On Friday, Lebanese expats began voting ballots in Lebanese legislative elections. The vote comes after a full cabinet term of Lebanon’s pound devastation by a catastrophic financial downturn. Historically record inflation led Huge numbers of people into the streets for weeks back in 2019.
Expatriates from Lebanon residing in ten countries voted yesterday. Tomorrow, the other groups living in a further 50 states will cast their ballots. A week later, people living inside Lebanon will take to the ballots.
More than 240 thousand Lebanese residing beyond the borders have enrolled to vote in the election. As such, the number of expatriates who registered to cast their ballots has doubled compared with 2018 election.
In the midst of the financial downturn, numerous opposition parties are aiming to acquire large votes from the expatriates. However, other observers believe Lebanon’s old parties would continue to dominate following the election.
Once in a four-year process, Lebanon conducts legislative elections. Under an unstable communal power-sharing arrangement, seats are allotted to a wide range of groups. The President office is traditionally for a Maronite Christian, as per custom. The prime minister is a Sunni Muslim, whereas Shia Muslim have their share of power as the speaker of house.
A new electoral legislation permitted foreigners to participate in the election, unprecedented until 2018. The same law stated that in the 2022 vote, the parliament will host six more seats to serve the expatriate groups.
Members of house, however, refused to add the six seats under lobbying by minor political groups and foreigners. This implies that expatriates will have to choose their representatives from the already 128 seats available.
“Although I don’t believe that the new election is going to change anything, I’m going to vote … I feel it’s a responsibility. For sure, I won’t vote for the traditional political parties.” These remarks show the depth of insecure feelings by Lebanese expats.
Thousands of people have forsaken Lebanon in recent decades, transferring their talents in search of better prospects and safe tomorrow. Insecurity, pervasive corruption, and financial incompetence guided the choice for hundreds of thousands. Though there are no exact figures, several figures suggest that the number of Lebanese residing abroad surpasses the local citizens. Lebanon has a population of 6.5 million people, combining Lebanese nationals and refugees.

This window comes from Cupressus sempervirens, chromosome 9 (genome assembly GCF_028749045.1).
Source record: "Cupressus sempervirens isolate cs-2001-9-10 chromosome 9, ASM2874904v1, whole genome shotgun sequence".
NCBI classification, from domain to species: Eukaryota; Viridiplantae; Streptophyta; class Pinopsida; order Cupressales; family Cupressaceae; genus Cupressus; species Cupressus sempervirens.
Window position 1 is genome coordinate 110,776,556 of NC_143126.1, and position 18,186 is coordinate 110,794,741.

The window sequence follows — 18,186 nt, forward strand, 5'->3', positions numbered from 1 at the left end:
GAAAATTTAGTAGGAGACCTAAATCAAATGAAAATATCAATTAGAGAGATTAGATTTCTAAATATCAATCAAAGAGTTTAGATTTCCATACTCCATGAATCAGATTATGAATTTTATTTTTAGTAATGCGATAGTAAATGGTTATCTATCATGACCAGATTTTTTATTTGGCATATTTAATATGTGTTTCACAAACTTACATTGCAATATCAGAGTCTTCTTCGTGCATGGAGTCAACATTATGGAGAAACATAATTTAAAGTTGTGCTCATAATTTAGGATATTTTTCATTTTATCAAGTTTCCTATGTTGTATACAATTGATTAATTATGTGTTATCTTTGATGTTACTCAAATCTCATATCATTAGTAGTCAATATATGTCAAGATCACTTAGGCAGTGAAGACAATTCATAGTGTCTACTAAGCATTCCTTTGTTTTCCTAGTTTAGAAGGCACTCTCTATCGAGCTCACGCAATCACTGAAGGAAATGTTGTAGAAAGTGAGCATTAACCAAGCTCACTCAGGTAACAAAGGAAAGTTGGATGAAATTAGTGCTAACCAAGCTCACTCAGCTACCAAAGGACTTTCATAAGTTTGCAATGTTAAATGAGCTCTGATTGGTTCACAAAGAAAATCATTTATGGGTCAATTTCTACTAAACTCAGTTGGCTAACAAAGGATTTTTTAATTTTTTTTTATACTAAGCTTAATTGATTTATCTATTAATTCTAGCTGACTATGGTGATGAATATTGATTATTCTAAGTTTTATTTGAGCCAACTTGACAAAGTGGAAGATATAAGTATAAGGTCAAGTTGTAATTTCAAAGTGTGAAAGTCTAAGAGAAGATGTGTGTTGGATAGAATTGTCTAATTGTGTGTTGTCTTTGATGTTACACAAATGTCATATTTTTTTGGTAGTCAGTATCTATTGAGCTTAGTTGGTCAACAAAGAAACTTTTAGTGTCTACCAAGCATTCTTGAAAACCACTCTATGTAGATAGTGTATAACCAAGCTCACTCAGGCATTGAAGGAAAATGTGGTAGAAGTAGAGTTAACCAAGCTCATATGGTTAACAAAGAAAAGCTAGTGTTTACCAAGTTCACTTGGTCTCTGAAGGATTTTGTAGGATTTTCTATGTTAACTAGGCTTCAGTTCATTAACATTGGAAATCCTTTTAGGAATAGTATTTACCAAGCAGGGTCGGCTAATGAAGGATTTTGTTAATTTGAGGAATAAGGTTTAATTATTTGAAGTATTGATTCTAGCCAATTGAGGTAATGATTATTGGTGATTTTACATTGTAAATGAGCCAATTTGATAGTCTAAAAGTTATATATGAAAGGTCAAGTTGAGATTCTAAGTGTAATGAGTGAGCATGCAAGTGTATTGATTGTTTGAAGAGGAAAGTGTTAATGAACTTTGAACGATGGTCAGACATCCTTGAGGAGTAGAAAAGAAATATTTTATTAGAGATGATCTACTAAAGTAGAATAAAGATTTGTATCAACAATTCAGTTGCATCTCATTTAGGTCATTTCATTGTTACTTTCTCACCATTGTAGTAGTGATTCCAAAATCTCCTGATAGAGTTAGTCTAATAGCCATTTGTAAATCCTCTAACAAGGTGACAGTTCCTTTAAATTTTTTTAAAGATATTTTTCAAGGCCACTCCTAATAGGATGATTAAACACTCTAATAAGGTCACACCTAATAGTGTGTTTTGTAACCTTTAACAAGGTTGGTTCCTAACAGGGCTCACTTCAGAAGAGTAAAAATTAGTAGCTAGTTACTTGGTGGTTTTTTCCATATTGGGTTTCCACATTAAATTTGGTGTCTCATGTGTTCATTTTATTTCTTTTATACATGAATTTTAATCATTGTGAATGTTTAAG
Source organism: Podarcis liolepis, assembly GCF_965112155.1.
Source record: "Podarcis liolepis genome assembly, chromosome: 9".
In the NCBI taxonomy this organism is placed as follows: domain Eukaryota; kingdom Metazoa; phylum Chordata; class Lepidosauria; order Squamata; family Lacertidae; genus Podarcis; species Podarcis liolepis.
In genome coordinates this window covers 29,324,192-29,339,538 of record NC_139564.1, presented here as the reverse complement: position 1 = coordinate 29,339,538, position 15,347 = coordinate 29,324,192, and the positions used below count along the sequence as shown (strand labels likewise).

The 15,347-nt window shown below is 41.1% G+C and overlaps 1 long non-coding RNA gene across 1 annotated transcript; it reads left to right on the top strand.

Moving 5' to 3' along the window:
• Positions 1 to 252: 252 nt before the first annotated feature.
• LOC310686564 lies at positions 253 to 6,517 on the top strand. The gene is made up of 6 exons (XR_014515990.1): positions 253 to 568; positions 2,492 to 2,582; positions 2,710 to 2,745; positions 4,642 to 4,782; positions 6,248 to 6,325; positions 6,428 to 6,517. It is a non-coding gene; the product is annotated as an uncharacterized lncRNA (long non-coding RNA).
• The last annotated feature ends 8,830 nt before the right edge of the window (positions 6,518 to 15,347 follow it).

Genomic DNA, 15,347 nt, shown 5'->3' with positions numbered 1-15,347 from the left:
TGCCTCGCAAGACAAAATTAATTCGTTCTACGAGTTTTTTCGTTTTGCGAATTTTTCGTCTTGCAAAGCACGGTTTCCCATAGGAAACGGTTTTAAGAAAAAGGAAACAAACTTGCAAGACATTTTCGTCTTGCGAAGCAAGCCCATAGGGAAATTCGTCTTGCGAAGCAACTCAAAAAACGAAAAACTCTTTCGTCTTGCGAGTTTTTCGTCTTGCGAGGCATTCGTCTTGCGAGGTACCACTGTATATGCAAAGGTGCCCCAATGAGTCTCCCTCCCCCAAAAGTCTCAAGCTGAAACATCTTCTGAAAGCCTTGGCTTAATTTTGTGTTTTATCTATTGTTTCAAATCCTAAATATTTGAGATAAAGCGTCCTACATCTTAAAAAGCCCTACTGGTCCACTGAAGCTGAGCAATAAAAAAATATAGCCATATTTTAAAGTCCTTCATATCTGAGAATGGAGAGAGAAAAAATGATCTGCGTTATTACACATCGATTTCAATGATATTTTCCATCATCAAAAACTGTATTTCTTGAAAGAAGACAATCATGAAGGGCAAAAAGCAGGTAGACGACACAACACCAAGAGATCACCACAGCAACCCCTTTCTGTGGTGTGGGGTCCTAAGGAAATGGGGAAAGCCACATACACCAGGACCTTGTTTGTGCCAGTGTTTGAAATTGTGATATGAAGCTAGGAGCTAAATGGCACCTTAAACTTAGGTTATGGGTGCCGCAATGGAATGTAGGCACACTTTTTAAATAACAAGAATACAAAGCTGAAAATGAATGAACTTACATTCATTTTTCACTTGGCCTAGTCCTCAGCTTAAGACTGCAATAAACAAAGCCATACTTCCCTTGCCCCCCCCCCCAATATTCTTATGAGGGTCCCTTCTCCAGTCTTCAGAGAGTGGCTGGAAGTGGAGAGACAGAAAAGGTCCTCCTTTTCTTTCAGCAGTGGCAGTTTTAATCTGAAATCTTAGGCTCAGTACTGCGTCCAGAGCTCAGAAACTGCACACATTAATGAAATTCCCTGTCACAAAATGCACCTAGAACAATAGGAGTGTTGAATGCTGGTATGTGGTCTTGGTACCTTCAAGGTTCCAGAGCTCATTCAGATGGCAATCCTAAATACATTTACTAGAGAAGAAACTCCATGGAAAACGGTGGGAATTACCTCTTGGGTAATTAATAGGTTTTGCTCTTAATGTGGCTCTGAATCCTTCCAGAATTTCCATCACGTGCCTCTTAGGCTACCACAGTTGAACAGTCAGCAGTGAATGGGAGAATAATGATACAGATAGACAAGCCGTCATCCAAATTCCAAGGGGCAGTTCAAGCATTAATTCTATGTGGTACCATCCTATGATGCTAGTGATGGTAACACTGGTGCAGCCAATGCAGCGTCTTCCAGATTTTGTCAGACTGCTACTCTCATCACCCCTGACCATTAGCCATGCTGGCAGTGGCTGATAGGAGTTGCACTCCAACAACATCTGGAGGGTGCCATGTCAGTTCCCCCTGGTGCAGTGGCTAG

A failed rebellion against the status quo, the financial disaster, and the catastrophic Beirut Port explosion prompted many more people to flee the land in recent years. Discontent is at a historic level due to widespread corruption, misappropriation of funds, and a disdain for deteriorating living circumstances.
While most people conceive of the Lebanese expats as a single body, it’s important to keep in mind that they departed in different waves. Some immigrated during the civil war and may be affiliated with a conventional political party. This is while t hose recently departed are more willing to support opposition parties.
Lebanese rainbow of ethnic political parties has a considerable influence among the older Lebanese expats. They have a high popularity in nations where the diaspora has settled for decades, such as the Canada and the United States.
To change the status quo, the younger groups among the diaspora are to impact the results. Supporting new wave of candidates among the opposition groups may only be possible by these groups. By the way, both group long for a better living condition to secure and facilitate a hopeful return.